For old school Neapolitan Italian families Eastertime dessert means pastiera. In trying to explain it to a non-Italian, I've compared it to a cheesecake, but really it's much, much more. Traditionally pastiera is a ricotta based cake. The Pastiera di Grano is made with wheat, symbolizing new life and spring. In the pantheon of Southern Italian desserts I grew up with, it ranks up there with Zeppole di San Giuseppe in importance and intimidation factor. Pastiera di Grano is a multi-day dish--the wheat must be soaked overnight with several changes of water and ideally it's made the day before serving so the flavors really come alive. The prospect of all the planning and preparation have kept me from attempting it until now...
This recipe is one is adapted from a recipe given to me by a friend who has made pastiera for Easter since she was a girl. Most recipes call for orange blossom water, which can be found at Italian specialty shops. Frankly I didn't have time to track down the orange blossom water so I used orange zest as below. Often times recipes will also include dried pumpkin. Citron is a must, but it's an acquired taste and it can be a deal breaker for a lot of people, I find that chopping it finely helps to make it a little bit more palatable.
Rinse wheat and soak in cold water overnight. In the morning drain and change the water then continue to soak for another 1-2 hours.
While the wheat is soaking prepare the crust according to the recipe below.
Drain the wheat and place in a medium saucepan. Combine with the milk, orange zest, orange peel, and 1 tablespoon sugar. Cook mixture over low heat until it's creamy and porridge-like. Remove mixture from heat then stir in vanilla and set aside.
Preheat oven to 350. Roll out one ball of pastry dough and place in a greased 9 inch springform pan covering the bottom and the sides. Place pan in refrigerator until ready to use.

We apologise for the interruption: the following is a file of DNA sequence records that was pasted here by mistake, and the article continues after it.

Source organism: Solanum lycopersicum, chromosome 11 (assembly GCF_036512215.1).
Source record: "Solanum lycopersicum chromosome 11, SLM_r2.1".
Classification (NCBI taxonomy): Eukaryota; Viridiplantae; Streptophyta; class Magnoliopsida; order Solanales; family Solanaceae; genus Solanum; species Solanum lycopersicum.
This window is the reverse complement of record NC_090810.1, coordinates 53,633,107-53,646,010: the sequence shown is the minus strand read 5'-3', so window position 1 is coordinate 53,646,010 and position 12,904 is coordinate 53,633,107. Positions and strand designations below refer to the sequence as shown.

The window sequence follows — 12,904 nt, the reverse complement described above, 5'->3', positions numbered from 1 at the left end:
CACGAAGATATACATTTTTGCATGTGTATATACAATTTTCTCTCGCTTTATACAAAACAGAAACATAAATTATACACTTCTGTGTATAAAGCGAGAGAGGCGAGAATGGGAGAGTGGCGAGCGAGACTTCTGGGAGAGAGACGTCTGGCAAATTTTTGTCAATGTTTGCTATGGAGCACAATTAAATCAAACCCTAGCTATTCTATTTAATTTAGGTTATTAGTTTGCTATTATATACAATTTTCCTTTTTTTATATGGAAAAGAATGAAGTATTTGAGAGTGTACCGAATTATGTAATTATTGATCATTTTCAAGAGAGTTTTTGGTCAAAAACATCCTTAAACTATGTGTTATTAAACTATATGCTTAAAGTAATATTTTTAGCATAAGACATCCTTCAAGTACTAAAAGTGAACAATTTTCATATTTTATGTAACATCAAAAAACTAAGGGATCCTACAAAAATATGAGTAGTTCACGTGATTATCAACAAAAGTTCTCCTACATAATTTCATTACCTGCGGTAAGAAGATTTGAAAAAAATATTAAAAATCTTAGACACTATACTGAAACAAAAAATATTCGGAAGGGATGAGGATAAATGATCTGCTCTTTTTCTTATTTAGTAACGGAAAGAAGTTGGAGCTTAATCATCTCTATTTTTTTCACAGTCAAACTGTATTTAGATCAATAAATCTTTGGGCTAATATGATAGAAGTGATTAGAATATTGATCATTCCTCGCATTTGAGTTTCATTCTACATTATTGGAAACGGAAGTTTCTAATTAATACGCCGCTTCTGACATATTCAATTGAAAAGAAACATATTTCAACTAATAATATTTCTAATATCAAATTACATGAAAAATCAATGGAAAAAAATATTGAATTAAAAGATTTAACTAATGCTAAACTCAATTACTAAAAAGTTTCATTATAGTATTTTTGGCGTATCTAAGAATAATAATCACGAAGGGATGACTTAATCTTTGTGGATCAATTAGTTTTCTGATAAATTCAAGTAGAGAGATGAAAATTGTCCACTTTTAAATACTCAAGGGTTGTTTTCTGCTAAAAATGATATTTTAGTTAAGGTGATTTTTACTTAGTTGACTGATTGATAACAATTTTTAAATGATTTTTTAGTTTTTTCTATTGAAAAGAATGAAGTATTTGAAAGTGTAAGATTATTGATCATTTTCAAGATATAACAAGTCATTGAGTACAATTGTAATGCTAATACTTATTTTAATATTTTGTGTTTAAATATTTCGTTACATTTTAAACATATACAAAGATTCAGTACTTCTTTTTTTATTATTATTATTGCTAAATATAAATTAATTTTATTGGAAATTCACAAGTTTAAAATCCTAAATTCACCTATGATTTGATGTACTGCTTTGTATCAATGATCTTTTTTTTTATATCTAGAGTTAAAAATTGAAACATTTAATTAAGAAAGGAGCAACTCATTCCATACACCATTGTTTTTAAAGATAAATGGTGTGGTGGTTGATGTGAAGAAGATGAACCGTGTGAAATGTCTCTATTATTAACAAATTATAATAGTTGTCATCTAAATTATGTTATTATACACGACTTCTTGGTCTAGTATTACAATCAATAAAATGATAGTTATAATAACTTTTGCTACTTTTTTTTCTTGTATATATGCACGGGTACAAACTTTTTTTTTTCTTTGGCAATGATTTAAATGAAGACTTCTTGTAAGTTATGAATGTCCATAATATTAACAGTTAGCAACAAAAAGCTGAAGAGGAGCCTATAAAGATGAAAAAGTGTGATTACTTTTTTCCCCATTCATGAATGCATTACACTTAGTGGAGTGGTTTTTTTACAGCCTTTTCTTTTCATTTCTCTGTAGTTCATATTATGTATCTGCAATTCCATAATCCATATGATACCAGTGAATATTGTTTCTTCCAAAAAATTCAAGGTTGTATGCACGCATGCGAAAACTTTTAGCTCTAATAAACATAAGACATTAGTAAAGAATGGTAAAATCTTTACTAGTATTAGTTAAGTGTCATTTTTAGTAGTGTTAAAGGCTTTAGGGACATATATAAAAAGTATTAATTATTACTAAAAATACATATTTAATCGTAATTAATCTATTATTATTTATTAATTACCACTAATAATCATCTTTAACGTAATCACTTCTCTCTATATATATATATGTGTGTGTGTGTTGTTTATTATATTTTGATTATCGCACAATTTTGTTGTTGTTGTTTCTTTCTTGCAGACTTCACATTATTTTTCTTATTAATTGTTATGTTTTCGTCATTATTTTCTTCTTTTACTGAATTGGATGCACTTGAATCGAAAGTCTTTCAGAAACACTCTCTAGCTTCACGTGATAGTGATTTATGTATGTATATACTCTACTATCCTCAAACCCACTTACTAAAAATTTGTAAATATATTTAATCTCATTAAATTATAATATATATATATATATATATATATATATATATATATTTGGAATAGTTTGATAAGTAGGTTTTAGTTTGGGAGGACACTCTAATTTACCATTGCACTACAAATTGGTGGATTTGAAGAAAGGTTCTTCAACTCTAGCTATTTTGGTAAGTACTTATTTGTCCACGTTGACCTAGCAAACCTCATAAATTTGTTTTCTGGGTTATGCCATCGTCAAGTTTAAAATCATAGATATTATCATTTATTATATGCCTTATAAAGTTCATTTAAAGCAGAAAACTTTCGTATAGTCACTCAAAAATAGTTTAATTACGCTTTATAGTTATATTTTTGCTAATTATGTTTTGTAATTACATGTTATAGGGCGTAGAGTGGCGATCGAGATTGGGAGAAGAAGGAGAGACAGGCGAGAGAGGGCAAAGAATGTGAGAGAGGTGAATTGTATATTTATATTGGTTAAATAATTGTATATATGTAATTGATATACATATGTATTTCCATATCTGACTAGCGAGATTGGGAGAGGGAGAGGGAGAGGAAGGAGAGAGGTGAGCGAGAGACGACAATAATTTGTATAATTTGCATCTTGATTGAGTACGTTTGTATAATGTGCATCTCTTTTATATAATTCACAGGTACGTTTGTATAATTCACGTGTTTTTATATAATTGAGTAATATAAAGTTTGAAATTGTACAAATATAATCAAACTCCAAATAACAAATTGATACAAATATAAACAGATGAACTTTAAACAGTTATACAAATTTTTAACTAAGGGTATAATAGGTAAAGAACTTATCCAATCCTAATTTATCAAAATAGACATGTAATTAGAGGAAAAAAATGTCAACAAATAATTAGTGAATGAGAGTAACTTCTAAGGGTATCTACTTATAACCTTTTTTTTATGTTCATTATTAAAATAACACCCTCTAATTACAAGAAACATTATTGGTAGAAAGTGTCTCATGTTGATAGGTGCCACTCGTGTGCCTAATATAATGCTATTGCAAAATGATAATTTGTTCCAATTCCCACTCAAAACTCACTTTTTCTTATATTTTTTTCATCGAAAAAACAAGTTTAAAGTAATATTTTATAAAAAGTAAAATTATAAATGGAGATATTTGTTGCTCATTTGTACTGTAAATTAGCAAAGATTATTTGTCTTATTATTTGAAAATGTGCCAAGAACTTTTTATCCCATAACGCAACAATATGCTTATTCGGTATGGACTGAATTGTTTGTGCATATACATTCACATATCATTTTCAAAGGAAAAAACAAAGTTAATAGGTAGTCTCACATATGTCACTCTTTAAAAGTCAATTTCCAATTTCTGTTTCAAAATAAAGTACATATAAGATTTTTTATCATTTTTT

Combine the ricotta, egg yolks, and the remaining sugar. Beat mixture until smooth. Add the wheat, citron, apricot and cinnamon.
Beat the egg whites until stiff peaks form then fold into the mixture. Pour mixture into prepared crust. Push down the sides of the crust until it's just about a 1/2 inch above the filling.
Roll out the rest of the pastry dough and cut it into 3/8 inch strips using a fluted pastry wheel (I didn't have one so I just used a knife!) Arrange the strips in a lattice over the filling (the dough must be very cold or it will break). Bake on the center rack for 50 minutes to an hour or until the pastiera is golden brown.
Cool on a wire rack in the pan. Let the pastiera rest before serving (it's usually best on the second day).
Pastiera Crust (adapted from the Crosta di Miele recipe from the Vincent Price cookbook)
2 1/2 cups all-purpose flour 6 tablespoons sugar Zest from 2 lemons 1/4 teaspoon of salt 2 sticks (8 ounces)unsalted butter, cut into 1 tablespoon slices 4 egg yolks 2 teaspoons vanilla
In the bowl of a food processor combine flour, sugar, zest and salt. Pulse several times to mix thoroughly.
Add sliced butter, egg yolks and vanilla. Pulse several times to incorporate. Then run food processor until dough comes together in a ball, about a minute or two.
Divide dough, form into balls and wrap in plastic wrap. Refrigerate for at least 30 minutes to overnight.
My family reported that this was better looking (and better tasting) than any homemade (or bakery) pastiera than they had seen in the New Haven area. Enjoy!